Monday, June 29, 2009

Vintage Bottle Hanging Bud Vases

My husband and I stopped at several antique shops on the way back from the Shelburne Museum yesterday. There was one shop that had many things decorating trees and the yard. One of the things was an old bottle just hanging by a wire, with a couple of beads on it. That inspired me to do something with some of the vintage bottles we have collected over the past 15 years. I took two of the bottles, some copper wire we had in the garage and a few beads. I came up with these hanging bud vases. I have these two hanging on my porch. They were very fun to make and they are a great use for bottles that have been in boxes for years! I am sure I will make more.

Buildings at the Shelburne Museum

These are just 16 of the 44 different buildings on the grounds of the Shelburne Museum. Eddie and I had a great day there yesterday. One of my many favorite buildings is not pictured. It is a 1950's house. When you walk in, you feel like you are walking in to your grandmother's house, right down to the blankets in the closet and the tins in the kitchen cabinet. It really gave us a neat feeling of being in that time period. Every building was full of interesting exhibits and history. Visit their website at for more information on the museum. Anyone in the area should go and see it.

Sunday, June 28, 2009

Tiffany Glass & Jewelry

There were three rooms in one gallery at the Shelburne Museum with Louis Comfort Tiffany (1848-1933) stained glass, jewelry and lamps. These are original and authentic pieces. I wish I had taken more pictures of some of the jewelry. It was all very beautiful. Now I am interested in learning more about this artist.


This authentic apothecary was one of the buildings on the grounds of the Shelburne Museum that we visited today. I loved looking at the old medicine bottles. I really loved the walls that are full of glass door cabinets and drawers! The things I could do with a room like this!

Hatbox Collection

Today, my husband and I went to the Shelburne Museum in Vermont. I took many photos of the grounds, buildings and exhibits. I will share them in other blog posts in the near future. I enjoyed many of the exhibits, but was unable to take as many pictures as I would have liked.
This room in one of the buildings displayed a beautiful collection of hatboxes. It was called the "Bandbox Room" I loved how they were displayed and how the collection and the wall had a blue theme.

Thursday, June 25, 2009

AJ's Emperor Scorpion

This is my son's newest addition to his home zoo. It is an Emperor Scorpion, also known as an Imperial Scorpion. It is currently about 3-4 inches long. It can get up to 6 inches long and live for about 8 years. It does have a sting, but it is no more dangerous than a bee sting. It is native to the tropical rainforests of West Africa. AJ generally has reptiles and amphibians in his collection, but has had a fascination with scorpions for a few years too. It is an Arachnid, but it is not a spider. He absolutely hates spiders. As much as he loves snakes and other things that I consider to be repulsive, he will avoid any size spider! He has already fed it a cricket to watch him eat. He will add it to his animal displays, but it must stay in a darker area, since UV light can cause it stress and even untimely death. I am tolerant of his animals since this is his passion and possible future profession. I am holding strong to my rule of no constrictor or venomous snakes!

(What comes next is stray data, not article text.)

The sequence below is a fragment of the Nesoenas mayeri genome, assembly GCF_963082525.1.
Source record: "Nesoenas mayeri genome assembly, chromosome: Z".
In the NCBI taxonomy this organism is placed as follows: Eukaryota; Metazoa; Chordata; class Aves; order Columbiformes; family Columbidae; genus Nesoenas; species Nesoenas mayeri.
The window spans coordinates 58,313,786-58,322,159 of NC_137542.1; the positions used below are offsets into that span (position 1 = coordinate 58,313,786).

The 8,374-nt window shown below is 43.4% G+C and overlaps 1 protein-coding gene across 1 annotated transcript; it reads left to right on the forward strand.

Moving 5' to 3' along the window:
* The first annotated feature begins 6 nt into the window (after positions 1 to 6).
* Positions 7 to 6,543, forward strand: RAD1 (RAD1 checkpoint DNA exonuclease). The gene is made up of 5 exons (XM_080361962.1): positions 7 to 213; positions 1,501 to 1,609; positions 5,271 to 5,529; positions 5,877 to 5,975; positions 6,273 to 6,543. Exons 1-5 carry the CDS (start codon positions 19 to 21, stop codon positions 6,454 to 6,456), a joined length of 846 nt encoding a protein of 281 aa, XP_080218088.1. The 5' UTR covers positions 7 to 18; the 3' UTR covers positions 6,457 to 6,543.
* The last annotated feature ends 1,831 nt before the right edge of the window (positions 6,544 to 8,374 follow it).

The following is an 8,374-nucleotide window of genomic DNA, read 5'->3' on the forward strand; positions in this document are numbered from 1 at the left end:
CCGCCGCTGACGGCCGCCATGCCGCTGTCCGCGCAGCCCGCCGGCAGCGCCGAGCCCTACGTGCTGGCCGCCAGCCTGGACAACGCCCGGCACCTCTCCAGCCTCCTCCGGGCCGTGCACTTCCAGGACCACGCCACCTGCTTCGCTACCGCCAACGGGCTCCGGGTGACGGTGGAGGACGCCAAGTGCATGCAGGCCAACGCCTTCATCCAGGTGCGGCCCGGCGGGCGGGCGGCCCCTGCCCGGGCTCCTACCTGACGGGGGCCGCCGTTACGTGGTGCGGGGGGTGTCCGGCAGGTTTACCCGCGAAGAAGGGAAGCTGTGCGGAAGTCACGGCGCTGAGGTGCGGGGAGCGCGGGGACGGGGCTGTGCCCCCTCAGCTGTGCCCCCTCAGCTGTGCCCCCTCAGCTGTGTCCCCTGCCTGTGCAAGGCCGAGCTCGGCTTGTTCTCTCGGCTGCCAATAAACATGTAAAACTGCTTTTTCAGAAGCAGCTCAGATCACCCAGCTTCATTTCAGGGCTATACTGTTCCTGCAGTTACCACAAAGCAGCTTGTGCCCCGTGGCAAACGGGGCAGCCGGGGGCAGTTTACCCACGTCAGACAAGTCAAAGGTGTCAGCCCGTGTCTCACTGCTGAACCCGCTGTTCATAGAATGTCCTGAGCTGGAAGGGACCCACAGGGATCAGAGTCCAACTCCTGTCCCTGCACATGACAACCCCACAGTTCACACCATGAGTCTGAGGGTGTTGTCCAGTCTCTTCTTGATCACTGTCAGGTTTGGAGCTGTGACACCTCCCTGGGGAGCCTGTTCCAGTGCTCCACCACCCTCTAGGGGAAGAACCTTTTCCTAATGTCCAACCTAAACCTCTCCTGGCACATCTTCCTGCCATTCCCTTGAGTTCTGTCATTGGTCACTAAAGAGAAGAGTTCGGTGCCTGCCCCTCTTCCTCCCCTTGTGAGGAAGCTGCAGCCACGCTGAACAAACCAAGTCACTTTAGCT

Monday, June 22, 2009


Last night my husband called me outside to see this beautiful sunset. I love how the puffy clouds in the distance look like they are on the ground. I have always loved watching and photographing sunsets. I took many sunset photos when I lived in Hawaii and Florida. I also have several from locations in New York and anywhere I may have seen a beautiful sunset. Someday I will scan all of them and have them for projects such as note cards. They are all from the days of 35mm cameras and I do not have them all scanned transferred to disk yet! That is a project to tackle when I get time.
In high school and college I decorated my rooms with posters of sunsets and photos of sunsets that I had taken. When my husband and I were dating, the first time around, I visited him in Naples,Florida and he knew I loved sunsets. He took me to the Gulf of Mexico to see a beautiful sunset. In those days, he wasn't really romantic, and while I walked the beach and enjoyed the beautiful view, he sat in his truck. I still have the photos I took on that day. Now, more than 25 years later, he sits and enjoys the sunsets with me!

Sunday, June 21, 2009

Happy Father's Day!

When my son started playing football in 8th grade, he would have his dad help him practice. I just love that my husband went out there with his stock car racing helmet to practice with him. He is a great dad! My dad is also a great dad and is still there for me when I need him. Happy Father's Day to all of the great dads!

Saturday, June 20, 2009

First Job and Community Service Project

My son is 14 this year, he will be 15 soon after he enters school in the fall. He has his first summer job working at the Sox Market in Lake George, New York. It is in the factory outlet strip before you get into the actual village of Lake George. His job is to sell socks! That is basically all this store sells, with the exception of gloves and the occassional umbrella, flip-flop, scarf or other random accessory.